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The Polokwane Pirates Were Wrong About Zuma But Are Right About Mbeki

The Polokwane Pirates were so fed up with Mbeki that they even settled on throwing their lot behind a clearly compromised candidate in Jacob Zuma.

17/07/2017 06:27 SAST | Updated 17/07/2017 09:05 SAST
Sphiwe Sibeko/ Reuters
South Africa's President Jacob Zuma (R) pose with former president Thabo Mbeki during the lighting up ceremony of the centenary torch ahead of the upcoming African National Congress (ANC) centenary celebration in Bloemfontein January 8, 2012.

The Polokwane Pirates as famously depicted by Zapiro, were at the forefront of the campaign to remove Mbeki, a president they felt was aloof, was complacent in the death of millions due to his aids denialism, had adopted Neo-liberal Macro economic policies premised on trickle down economics, a president that had presided over jobless economic growth and a president that was so invested in his self crafted image as an intellectual that he stubbornly refused to turn around the ship that was on course to make South Africa an unequal country on the face of the planet.

The Polokwane Pirates were so fed up with Mbeki that they even settled on throwing their lot behind a clearly compromised candidate in Jacob Zuma, one assumes they naively thought they could rehabilitate and then control Zuma.

Zuma was thought to be the opposite of Mbeki, he was the people's person, he had no pretensions of intellectual pursuits nor did he have a taste for an old country aristocratic pampered existence of pipe and poetry. Zuma was warm and gentle without the cold stoicism that Sussex might have suggested to its students were the hallmark of the "Thinker". He was viewed as a simple rural man who loved the simple pleasures in life, family and community were at the core of his existence. The humble man of the people from Nkandla won many over with his permanent smile and propensity to share a laugh and most importantly to lend an ear and to be amenable to advice, many frustrated by the dismissive and intellectual bullying from Mbeki always found a sympathetic ear in uMsholozi.

They concluded that Mbeki was a bad president and should go, inversely on Zuma they concluded he would make a good president because he was warm, accessible, was a man of the people, he had empathy for the poor and listened to advice. They were so wrong on Zuma on many counts, he did not have as humble a taste as they had presumed, this is evidenced by the vanity project that is his Nkandla home, he was not as ruralitarian as they had thought, considering his eagerness to obtain residency in the glittering metropolis that is Dubai.

Zuma was also not as accessible as they had initially thought, ask Vavi about the four days he and Blade had to wait to have an audience with Zuma, even though they had traveled with him to Equatorial Guinea, furthermore Zuma proved that he could not be rehabilitated as they had hoped, instead he went from trying to steal R500,000 from Thomson-CSF to the current grand scheme to steal R1 Trillion through the nuclear build, they were also disabused of their beliefs that Zuma was a pro-poor, he has proved to have scant regard for the common man as evidenced by his lack of action on the SASSA debacle, last and most importantly they were wrong to think Zuma could be controlled, at least not by them.

He is running the country from Saxonwold, he doesn't consult them, let alone even take their advice. So on many fronts, the Polokwane Pirates were wrong about Zuma. However that doesn't mean they were in retrospect wrong about Mbeki, in a world of binary existence and the desire to see things dichotomously, it's easy to make the mistake of thinking if you were wrong about Zuma, you the revise your position on Mbeki as well, a sort of Mutatis Mutandis logical progression.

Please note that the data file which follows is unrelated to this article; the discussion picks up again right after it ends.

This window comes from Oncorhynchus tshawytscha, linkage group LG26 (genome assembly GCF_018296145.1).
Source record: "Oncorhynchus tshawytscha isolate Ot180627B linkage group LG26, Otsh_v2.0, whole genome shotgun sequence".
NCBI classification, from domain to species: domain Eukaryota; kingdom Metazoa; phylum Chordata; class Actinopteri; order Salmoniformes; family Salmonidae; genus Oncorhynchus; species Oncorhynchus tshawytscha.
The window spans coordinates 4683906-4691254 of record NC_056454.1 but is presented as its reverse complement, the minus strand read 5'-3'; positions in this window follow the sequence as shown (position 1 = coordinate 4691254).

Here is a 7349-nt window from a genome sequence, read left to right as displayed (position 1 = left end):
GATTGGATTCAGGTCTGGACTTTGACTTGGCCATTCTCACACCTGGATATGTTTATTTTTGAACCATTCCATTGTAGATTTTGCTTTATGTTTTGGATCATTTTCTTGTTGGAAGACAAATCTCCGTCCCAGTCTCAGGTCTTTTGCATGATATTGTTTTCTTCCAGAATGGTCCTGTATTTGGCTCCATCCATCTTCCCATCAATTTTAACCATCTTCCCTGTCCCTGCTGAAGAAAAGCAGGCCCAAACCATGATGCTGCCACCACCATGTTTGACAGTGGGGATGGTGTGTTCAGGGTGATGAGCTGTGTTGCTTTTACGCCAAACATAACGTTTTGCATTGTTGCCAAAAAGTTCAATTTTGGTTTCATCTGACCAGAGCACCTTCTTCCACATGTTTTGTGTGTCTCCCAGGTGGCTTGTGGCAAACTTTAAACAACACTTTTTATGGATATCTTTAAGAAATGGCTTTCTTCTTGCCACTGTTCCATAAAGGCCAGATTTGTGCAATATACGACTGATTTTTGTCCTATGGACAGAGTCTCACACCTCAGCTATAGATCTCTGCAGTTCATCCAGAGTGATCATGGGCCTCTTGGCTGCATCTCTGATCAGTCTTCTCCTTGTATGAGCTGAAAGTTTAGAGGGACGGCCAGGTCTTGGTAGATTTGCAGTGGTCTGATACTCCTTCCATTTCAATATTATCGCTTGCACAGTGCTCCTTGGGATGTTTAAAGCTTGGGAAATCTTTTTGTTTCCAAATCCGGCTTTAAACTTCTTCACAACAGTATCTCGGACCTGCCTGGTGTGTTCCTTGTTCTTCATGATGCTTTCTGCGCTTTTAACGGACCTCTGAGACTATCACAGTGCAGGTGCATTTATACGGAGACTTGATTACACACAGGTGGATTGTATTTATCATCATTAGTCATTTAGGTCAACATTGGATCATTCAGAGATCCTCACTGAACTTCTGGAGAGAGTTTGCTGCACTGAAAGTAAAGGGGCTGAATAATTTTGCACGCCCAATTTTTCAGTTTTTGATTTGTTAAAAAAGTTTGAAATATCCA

If now is the time to tell hard truths then say we were wrong on Zuma but we were not wrong on Mbeki.

The reality is that this is a false dichotomy, the two are not mutually exclusive, they may have been and indeed were wrong on Zuma but still have been right about Mbeki. In fact, recent developments reinforce this view, of all the things they pointed out to have been wrong with the Mbeki presidency, none have been atoned for by the former president. To the extreme contrary the man still publicly defends his AIDS denialism using a combination of chutzpah, debunked scientific adventurism and high sounding phrases, he wanted to discuss the epistemological relationship between the term HIV and the term AIDS, while he "thought" millions died.

Mbeki still lacks the capacity for introspective discourse, he still sees himself as perpetually correct on all and any facts and everyone else is perpetually wrong. Mbeki still defends his macroeconomic policies not withstanding that they made South Africa the most unequal society in the world and delivered jobless growth. They said Mbeki had desires to rule forever, which I assume they meant he wanted to rule beyond the constitutionally enshrined two five year terms limit, then on this count they were right also right, Mbeki contested a 3rd five year term as ANC president, thereby giving him control over the governing ANC deployment to Parliament and to the Union buildings and indirectly extending his control over government.

It may be an easy way out to suddenly become revisionist and become ahistorical in their quest to deal with the bitter disappointment of the unmitigated disaster that is the unstoppable Zunami but one must caution the Pirates of Polokwane not to engage in fantasist nostalgia and end up romanticizing the deeply problematic Mbeki presidency and the flawed character that is President Mbeki. If now is the time to tell hard truths then say we were wrong on Zuma but we were not wrong on Mbeki.